“As people start looking for ways to spend less on vacation … an RV is a really good way to do that,” said Kevin Broom, director of media relations for the RVIA. “[The industry is] coming back. We’re not all the way there yet, but we’re on the way.”
The RV business got hit harder than many others in the past two years, as shipments to dealers fell 32.9% from 2007 to 2008 and another 30.1% the next year, according to RVIA data. Those numbers were exacerbated by the fact that while sales of lower-cost trailers fell by 26.9% last year, those of higher-cost motorized homes dipped 53.4%, Broom said.
High-end motorhomes can cost in the low six figures, and may be equipped with 32-inch TVs, surround-sound home theater systems and full-sized refrigerators.
About 6%, or 180, of the roughly 3,000 dealers nationwide at the beginning of 2008 closed by the end of 2009, said Phil Ingrassia, vice president of communications for the national Recreation Vehicle Dealers Association (RVDA) of Fairfax, Va. Fraguada said she knew of at least four Colorado dealers that closed during that time.
And Broom estimated that, counting manufacturers, suppliers and dealers, as much as 50% of the industry lost jobs in 2008 and 2009.
Lower consumer confidence and a tight credit market were the biggest factors affecting RV sales, Broom said. Potential buyers were denied loans for the six-figure vehicles, just as home buyers and startup businesses couldn’t get credit.
But things began to turn around in the second half of 2009, then jumped at the start of 2010, and the RVIA predicts 215,900 units will be shipped in 2010. Dealers are restocking, consumer confidence is at a reasonable level again and credit markets are returning to normalcy, Broom said.
RV dealers haven’t slashed prices drastically as some other retail industries have done. But they have started making former luxury features such as GPS systems and washer-dryer sets standard in their new vehicles, Fraguada said.
The newer RVs also are more fuel-efficient, appealing to people who want to travel more cheaply and be more environmentally friendly, she said.
RV America locations are attracting new customers, who talk about the advantages of being able to cook their own food and avoid paying for motels on vacations, Sach said. Longer trips are in line with the trend of families spending more time together or using vacation time to visit friends and other family members, he said.
Linda Frederickson, who is nearing retirement after 32 years as a network manager for Qwest Communications International, purchased a 34-foot motorhome for $105,500 in mid-March — and sold her Lakewood house. She hopes to travel with friends and to see family members, and she didn’t want the hassle of trying to catch flights and book rooms constantly, she said.
“I just don’t think flying or staying in a hotel room would have as much appeal for me,” Frederickson said. “This way, I can just take my time, go around and check things out. … I think I got an excellent deal.”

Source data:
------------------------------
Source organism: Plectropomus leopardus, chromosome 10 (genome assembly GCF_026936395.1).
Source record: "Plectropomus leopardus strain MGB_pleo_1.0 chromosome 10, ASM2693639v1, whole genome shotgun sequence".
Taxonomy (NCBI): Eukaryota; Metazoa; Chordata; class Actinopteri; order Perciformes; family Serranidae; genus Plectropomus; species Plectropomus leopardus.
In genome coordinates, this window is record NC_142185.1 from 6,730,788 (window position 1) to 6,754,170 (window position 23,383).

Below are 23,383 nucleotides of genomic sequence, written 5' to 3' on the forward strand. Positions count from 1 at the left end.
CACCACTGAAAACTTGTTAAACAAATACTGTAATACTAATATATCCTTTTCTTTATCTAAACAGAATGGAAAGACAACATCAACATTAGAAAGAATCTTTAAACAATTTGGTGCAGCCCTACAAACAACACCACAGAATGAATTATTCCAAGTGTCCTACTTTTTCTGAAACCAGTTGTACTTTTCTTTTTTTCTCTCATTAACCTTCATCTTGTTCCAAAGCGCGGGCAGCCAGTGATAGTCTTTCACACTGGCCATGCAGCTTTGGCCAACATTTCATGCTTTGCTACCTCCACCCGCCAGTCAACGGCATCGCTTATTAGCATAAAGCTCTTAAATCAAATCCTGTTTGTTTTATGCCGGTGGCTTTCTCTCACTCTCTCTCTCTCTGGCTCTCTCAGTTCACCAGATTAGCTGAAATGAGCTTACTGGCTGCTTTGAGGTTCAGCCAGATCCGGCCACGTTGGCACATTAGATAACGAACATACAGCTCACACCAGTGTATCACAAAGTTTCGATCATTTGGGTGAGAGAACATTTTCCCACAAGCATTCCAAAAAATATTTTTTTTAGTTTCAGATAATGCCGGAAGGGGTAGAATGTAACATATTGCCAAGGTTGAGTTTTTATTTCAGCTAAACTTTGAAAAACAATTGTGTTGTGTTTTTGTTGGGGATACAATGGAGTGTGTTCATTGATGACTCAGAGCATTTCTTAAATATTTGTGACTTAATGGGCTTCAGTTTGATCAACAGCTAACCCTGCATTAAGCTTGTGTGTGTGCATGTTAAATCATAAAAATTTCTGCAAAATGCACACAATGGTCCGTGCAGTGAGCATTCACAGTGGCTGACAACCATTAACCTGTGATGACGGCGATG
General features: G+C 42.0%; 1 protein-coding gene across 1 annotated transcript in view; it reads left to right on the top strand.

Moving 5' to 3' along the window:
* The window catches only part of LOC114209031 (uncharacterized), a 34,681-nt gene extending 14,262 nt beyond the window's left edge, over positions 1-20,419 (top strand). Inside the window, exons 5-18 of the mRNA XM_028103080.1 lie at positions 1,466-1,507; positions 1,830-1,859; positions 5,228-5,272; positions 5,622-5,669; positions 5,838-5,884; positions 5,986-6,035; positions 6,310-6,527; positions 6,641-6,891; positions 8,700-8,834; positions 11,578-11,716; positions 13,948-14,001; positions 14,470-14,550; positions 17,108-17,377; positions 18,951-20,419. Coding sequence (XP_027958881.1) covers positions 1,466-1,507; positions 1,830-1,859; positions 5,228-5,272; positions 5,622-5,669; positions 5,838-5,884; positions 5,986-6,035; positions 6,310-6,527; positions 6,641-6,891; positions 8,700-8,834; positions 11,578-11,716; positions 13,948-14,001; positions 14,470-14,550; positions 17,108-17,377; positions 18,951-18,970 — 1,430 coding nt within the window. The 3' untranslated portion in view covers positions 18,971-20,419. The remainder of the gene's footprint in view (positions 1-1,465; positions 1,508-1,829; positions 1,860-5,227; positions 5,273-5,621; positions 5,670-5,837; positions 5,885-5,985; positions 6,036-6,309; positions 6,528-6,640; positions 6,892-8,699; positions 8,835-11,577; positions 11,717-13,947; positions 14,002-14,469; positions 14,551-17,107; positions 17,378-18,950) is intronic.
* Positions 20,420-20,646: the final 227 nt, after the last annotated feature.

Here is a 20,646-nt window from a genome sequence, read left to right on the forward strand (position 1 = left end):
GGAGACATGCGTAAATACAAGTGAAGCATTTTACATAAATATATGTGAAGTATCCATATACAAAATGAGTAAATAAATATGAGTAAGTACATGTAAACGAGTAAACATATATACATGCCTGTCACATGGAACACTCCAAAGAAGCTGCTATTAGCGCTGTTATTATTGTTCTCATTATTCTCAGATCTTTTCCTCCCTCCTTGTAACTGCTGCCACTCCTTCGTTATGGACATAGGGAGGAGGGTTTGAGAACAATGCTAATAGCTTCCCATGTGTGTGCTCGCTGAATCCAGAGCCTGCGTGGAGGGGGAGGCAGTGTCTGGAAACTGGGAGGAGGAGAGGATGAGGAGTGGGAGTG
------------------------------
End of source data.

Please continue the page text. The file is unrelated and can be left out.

RVs won’t be taking over the world. The 33,683 motorhomes registered in Colorado in 2009 were just 0.7% of all vehicles registered in the state, according to the state Department of Revenue.
But Sach, who has seen several industry cycles, said this feels like a permanent shift in which people might be coming back to a home on wheels.
“I believe people are ready to have fun and spend time with their families and quit worrying about whether the market is up or down,” he said.
RV enthusiasts turned out in better than expected numbers last week at the 20th Annual Colorado RV Adventure Travel Show as well as the 24th Annual Washington Camping RV Expo, sponsored by GEICO, according to a press release.
The shows rolled into Denver and Chantilly last week, filling the respective venues with new 2010 Class A, B and C motorhomes, travel trailers, fifth-wheels, toy haulers, truck campers and tent trailers, as well as campgrounds, RV and camping accessories and entertainment.
Both shows reported strong sales and significantly increased attendance over 2009 – a 28% increase in Denver and 65% increase in Chantilly – leading many to question if the recession had indeed abated.
According to Dianne Seymour, show manager of the Colorado RV Adventure Travel Show, “Attendees were lining up at the doors each morning, and we had quite a crowd that stayed until the show’s end every night. People were clearly excited about the RV lifestyle and eager to see what the dealers and exhibitors were offering.”
Jim Humble, general manager of Windish RV, said, “It was a fantastic show. This year, we sold double the units we sold last year. This was a quality crowd that was here to buy. We are just thrilled.”